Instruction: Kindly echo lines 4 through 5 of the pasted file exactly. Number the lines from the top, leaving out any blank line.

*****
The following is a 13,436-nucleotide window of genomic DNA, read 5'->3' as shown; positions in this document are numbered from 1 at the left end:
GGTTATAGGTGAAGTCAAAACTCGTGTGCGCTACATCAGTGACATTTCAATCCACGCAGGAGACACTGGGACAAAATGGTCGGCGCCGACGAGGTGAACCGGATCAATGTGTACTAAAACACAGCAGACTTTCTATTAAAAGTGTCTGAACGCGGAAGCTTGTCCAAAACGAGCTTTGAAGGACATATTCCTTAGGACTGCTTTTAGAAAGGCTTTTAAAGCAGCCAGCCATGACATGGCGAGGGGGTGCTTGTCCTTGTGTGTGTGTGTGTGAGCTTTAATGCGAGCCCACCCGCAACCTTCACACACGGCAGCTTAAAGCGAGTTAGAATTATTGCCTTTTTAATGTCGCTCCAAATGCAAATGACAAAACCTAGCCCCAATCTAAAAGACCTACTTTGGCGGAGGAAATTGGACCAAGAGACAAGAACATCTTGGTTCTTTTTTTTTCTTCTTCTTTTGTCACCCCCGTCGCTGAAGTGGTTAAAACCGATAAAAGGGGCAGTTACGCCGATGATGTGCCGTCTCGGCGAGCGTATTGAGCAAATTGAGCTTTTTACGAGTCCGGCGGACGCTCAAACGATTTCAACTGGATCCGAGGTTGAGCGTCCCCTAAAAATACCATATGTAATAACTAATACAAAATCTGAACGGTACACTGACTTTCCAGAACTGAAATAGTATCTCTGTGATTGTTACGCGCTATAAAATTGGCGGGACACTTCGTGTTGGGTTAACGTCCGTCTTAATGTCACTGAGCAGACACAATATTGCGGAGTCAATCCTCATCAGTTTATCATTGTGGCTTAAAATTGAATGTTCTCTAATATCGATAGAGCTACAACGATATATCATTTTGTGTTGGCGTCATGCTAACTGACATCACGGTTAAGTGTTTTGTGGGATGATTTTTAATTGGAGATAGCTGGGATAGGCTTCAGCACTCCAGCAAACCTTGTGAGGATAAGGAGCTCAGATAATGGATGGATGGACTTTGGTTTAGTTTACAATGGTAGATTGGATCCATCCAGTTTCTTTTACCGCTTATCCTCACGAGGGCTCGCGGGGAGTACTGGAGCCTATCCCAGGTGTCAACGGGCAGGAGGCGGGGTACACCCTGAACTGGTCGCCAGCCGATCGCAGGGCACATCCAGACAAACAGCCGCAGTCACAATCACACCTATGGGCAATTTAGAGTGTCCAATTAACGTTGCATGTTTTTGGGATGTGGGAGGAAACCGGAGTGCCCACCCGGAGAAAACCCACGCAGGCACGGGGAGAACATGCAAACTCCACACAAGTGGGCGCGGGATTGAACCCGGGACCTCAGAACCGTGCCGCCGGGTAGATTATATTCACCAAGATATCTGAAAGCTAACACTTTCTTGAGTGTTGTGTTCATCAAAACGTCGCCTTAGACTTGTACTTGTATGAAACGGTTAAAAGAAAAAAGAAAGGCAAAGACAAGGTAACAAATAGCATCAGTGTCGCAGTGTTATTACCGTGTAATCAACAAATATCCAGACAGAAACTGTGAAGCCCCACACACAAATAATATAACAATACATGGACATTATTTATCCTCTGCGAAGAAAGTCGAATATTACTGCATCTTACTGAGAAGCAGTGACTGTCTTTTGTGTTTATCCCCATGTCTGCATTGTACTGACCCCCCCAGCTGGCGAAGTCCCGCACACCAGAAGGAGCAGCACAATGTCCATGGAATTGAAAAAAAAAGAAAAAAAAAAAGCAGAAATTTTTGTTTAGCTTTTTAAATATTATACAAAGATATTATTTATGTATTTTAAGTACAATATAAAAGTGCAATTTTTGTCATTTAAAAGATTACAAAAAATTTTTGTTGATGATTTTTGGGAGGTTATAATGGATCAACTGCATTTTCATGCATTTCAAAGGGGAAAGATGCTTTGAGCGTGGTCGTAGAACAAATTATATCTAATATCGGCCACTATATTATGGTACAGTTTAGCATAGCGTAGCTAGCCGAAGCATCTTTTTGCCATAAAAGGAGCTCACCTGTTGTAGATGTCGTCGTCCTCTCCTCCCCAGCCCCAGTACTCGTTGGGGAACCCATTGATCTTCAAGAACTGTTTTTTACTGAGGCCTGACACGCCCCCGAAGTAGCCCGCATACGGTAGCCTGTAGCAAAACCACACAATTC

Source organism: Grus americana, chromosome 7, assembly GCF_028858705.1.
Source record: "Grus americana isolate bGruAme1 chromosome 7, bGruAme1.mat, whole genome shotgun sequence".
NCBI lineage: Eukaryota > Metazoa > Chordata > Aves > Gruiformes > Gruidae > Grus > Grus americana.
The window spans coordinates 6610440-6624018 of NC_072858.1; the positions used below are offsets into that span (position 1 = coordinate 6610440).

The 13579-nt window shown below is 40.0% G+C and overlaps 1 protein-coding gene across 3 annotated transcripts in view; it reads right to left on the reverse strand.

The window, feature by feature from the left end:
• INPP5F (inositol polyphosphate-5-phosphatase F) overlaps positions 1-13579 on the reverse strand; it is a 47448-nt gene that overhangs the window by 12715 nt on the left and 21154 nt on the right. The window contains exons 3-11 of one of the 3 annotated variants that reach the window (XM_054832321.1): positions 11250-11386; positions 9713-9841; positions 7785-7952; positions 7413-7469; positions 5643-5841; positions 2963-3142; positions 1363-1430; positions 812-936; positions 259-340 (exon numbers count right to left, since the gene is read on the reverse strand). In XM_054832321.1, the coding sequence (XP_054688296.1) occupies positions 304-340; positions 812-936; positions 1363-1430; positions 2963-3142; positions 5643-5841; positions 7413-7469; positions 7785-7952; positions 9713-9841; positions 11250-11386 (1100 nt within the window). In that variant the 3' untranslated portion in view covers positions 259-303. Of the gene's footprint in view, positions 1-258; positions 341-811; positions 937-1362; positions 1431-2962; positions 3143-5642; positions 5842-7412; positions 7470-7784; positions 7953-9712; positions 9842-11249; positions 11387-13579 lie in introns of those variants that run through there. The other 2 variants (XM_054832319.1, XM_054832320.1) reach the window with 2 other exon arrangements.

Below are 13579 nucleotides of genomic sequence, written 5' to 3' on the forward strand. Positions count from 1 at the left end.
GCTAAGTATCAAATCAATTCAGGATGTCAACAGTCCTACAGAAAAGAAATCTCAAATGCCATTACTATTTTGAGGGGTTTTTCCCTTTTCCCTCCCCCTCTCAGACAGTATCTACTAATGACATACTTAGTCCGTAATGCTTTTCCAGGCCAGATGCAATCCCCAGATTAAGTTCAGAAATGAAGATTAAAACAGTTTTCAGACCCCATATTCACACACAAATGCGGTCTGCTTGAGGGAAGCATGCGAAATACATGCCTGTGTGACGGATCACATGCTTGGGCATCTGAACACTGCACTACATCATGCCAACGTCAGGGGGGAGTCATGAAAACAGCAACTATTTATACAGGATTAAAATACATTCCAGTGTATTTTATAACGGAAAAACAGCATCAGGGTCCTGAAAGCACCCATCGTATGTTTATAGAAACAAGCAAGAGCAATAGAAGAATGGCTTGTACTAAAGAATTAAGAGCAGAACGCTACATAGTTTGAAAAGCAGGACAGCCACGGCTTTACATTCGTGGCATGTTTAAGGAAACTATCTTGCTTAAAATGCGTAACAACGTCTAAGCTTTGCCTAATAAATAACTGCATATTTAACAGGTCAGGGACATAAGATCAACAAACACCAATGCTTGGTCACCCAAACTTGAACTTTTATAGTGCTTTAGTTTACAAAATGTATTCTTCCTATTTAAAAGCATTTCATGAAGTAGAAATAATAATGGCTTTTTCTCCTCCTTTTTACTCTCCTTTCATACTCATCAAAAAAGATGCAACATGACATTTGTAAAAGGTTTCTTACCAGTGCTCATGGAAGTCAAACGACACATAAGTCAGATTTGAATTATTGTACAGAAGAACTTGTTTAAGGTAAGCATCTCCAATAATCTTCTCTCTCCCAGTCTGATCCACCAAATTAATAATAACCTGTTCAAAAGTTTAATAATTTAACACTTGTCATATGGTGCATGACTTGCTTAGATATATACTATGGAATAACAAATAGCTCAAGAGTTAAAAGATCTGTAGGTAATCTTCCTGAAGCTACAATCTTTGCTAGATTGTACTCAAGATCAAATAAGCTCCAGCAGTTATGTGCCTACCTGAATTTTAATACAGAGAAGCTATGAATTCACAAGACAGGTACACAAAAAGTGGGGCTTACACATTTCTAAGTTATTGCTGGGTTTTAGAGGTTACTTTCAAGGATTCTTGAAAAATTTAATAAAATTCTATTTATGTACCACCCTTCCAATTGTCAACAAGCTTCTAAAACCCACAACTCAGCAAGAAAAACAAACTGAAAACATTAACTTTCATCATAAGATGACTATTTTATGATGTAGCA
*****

Source record: "Grus americana isolate bGruAme1 chromosome 7, bGruAme1.mat, whole genome shotgun sequence".
NCBI lineage: Eukaryota > Metazoa > Chordata > Aves > Gruiformes > Gruidae > Grus > Grus americana.